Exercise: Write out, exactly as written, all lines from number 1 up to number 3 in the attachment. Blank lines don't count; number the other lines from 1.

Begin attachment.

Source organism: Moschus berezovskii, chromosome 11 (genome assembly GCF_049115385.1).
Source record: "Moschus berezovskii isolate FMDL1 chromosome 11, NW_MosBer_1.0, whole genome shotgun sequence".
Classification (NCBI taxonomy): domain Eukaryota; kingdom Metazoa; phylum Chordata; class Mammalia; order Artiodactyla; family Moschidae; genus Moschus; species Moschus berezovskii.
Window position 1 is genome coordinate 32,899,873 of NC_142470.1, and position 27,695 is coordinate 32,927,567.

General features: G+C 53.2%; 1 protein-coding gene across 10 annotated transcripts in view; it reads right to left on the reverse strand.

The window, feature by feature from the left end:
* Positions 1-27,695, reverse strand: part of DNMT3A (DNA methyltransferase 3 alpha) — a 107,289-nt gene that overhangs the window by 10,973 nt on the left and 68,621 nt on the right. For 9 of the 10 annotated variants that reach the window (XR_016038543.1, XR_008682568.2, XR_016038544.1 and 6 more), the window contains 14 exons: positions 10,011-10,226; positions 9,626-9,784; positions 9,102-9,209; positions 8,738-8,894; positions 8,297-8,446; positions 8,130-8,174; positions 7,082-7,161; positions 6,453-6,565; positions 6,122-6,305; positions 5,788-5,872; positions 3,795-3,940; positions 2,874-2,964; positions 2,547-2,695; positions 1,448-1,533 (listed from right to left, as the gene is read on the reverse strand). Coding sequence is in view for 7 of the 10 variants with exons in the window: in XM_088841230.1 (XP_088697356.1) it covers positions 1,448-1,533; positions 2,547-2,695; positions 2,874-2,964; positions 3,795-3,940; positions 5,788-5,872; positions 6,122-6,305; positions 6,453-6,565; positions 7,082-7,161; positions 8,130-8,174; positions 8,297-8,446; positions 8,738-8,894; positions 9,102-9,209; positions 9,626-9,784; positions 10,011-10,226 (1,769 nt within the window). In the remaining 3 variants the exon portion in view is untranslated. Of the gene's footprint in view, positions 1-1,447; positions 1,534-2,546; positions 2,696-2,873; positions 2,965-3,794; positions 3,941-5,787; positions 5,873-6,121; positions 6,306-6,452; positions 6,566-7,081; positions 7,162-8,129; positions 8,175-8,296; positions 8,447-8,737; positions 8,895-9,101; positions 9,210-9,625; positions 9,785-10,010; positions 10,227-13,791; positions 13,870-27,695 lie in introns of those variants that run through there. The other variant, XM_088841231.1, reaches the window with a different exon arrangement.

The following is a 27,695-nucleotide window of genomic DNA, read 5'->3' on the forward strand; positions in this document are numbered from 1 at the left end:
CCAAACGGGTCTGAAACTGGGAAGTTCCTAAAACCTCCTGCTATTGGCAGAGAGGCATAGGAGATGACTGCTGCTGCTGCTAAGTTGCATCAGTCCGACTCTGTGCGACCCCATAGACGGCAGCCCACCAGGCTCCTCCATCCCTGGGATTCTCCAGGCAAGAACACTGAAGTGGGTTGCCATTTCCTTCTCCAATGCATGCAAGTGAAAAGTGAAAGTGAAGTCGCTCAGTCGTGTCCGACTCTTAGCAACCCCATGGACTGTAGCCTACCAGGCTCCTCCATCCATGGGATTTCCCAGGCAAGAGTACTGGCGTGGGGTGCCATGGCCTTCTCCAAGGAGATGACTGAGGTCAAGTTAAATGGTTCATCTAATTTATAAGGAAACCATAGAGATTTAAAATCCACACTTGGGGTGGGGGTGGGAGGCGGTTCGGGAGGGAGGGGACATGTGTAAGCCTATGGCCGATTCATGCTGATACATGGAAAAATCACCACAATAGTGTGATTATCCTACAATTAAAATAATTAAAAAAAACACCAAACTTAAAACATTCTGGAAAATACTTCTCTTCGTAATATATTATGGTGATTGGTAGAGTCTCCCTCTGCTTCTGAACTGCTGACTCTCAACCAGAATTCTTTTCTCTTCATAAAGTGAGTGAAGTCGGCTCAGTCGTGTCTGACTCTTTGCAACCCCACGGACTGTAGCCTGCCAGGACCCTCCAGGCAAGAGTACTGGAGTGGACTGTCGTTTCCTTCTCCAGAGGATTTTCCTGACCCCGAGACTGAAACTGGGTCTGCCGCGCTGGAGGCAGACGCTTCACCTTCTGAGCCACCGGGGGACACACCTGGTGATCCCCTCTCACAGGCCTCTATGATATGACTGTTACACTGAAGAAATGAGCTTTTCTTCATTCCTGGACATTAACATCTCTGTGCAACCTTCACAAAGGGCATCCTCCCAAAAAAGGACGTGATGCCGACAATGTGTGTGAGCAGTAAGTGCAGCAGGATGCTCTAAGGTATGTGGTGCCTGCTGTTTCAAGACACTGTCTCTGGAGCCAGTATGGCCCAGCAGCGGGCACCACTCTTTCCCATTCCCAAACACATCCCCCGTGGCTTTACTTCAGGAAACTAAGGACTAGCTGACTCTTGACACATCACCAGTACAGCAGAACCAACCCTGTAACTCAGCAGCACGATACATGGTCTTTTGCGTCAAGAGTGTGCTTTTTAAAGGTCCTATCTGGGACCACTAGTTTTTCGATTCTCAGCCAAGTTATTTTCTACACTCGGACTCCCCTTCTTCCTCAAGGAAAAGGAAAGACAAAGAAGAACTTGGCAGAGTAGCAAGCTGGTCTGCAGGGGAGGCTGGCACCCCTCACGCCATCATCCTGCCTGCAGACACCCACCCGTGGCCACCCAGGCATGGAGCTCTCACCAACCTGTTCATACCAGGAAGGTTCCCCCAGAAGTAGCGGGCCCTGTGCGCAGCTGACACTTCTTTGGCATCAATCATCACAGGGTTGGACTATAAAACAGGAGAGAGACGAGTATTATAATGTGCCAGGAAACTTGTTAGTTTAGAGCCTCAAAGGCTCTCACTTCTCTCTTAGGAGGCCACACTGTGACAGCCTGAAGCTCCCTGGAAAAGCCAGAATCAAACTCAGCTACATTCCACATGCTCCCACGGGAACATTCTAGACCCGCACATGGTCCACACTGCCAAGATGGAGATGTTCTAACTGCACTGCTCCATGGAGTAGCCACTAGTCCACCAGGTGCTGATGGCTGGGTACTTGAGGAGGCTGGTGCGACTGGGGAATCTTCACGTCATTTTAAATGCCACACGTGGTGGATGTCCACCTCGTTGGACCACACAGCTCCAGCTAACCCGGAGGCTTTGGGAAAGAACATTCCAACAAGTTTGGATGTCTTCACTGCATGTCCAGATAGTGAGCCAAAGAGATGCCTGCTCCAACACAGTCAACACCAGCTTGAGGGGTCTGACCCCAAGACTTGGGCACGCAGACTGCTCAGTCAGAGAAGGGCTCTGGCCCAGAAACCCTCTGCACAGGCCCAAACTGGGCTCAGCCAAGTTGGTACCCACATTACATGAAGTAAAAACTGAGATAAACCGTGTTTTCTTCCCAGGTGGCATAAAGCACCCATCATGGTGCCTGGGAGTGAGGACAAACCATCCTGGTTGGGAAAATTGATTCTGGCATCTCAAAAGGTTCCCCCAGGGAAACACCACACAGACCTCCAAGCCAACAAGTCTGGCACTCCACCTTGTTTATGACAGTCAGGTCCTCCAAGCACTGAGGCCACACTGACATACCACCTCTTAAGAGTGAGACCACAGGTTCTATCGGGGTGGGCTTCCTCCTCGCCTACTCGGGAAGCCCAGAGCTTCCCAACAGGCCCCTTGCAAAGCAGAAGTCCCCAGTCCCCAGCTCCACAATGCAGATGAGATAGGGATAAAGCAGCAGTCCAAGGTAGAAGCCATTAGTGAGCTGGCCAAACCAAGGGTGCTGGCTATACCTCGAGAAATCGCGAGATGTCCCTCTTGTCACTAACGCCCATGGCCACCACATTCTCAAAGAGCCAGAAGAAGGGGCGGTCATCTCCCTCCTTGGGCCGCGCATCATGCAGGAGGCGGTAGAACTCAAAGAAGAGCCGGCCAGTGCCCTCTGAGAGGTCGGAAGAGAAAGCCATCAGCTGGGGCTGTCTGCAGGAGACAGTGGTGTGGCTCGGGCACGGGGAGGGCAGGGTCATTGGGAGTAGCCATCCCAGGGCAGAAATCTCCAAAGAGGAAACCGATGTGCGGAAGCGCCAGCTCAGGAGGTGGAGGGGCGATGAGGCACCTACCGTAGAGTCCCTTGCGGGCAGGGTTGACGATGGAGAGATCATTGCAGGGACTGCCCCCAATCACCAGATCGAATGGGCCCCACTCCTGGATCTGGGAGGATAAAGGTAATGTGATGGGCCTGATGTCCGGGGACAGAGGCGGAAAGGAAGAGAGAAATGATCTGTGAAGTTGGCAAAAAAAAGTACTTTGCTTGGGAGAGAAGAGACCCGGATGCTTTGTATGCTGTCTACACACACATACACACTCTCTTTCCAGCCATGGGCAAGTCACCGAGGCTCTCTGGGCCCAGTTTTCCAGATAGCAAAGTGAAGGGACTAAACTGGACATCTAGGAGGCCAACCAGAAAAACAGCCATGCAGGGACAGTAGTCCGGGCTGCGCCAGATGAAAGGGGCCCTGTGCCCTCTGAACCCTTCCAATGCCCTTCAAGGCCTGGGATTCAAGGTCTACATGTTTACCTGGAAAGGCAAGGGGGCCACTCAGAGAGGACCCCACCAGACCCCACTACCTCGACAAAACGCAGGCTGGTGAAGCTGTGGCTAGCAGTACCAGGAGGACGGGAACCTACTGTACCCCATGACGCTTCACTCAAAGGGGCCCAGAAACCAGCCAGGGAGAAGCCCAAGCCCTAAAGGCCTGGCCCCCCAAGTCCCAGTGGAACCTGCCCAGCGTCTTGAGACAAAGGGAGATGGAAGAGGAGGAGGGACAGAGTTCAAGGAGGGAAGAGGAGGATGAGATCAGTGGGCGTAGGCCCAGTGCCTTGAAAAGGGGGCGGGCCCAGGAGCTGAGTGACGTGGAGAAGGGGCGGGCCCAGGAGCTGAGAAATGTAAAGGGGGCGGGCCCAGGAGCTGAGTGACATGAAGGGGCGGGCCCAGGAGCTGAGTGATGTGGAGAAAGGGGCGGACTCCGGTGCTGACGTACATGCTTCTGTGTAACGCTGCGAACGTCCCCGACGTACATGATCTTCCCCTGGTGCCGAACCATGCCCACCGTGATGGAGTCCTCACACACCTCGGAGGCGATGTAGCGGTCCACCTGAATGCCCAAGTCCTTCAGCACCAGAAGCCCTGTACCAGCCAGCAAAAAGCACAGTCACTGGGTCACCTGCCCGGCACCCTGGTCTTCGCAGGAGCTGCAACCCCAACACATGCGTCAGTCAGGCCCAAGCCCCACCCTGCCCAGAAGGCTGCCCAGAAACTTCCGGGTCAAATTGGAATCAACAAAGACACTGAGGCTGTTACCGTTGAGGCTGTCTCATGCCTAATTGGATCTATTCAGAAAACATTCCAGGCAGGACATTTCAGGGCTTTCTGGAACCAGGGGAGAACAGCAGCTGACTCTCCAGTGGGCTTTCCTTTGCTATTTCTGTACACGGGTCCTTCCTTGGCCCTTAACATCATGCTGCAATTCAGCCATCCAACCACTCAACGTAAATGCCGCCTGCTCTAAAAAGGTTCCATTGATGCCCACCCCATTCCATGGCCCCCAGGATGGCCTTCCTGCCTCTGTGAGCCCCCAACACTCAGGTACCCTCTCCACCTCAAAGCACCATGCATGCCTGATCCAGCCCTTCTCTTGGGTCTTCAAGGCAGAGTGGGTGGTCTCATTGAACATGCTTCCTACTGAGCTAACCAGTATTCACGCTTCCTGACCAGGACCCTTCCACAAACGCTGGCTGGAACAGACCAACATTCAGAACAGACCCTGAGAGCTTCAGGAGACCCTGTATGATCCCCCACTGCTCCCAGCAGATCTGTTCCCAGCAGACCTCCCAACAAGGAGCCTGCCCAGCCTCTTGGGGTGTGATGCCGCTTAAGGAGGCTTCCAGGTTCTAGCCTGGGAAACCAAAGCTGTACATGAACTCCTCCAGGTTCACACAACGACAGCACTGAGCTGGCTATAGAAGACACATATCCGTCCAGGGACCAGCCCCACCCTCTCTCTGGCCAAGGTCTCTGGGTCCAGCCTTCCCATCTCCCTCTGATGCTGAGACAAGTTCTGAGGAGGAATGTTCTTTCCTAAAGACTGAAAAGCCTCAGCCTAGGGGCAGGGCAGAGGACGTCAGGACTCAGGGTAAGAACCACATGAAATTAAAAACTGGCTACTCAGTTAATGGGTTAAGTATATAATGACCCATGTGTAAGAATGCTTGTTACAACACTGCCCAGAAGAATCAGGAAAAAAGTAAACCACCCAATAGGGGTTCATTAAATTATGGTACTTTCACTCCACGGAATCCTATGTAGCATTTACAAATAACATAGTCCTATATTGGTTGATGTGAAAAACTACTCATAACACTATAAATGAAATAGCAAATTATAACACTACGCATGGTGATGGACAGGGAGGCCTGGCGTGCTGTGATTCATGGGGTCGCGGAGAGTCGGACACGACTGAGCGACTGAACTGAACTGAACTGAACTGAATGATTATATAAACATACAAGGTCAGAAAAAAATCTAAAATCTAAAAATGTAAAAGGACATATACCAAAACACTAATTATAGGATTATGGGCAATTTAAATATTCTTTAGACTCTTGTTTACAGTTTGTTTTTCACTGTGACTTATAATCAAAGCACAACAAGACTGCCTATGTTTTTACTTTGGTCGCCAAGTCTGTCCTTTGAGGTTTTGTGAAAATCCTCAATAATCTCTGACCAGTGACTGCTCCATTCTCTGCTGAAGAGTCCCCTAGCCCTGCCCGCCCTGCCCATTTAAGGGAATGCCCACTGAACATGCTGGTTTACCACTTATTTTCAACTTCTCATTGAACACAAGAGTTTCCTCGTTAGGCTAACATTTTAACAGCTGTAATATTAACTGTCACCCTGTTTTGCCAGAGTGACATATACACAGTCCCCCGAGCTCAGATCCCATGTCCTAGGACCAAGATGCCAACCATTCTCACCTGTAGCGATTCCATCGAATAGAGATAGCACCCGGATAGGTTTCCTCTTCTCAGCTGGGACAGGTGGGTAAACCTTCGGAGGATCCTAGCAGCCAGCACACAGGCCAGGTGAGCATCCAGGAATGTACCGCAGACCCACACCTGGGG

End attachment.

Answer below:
Source organism: Moschus berezovskii, chromosome 11 (genome assembly GCF_049115385.1).
Source record: "Moschus berezovskii isolate FMDL1 chromosome 11, NW_MosBer_1.0, whole genome shotgun sequence".
Classification (NCBI taxonomy): domain Eukaryota; kingdom Metazoa; phylum Chordata; class Mammalia; order Artiodactyla; family Moschidae; genus Moschus; species Moschus berezovskii.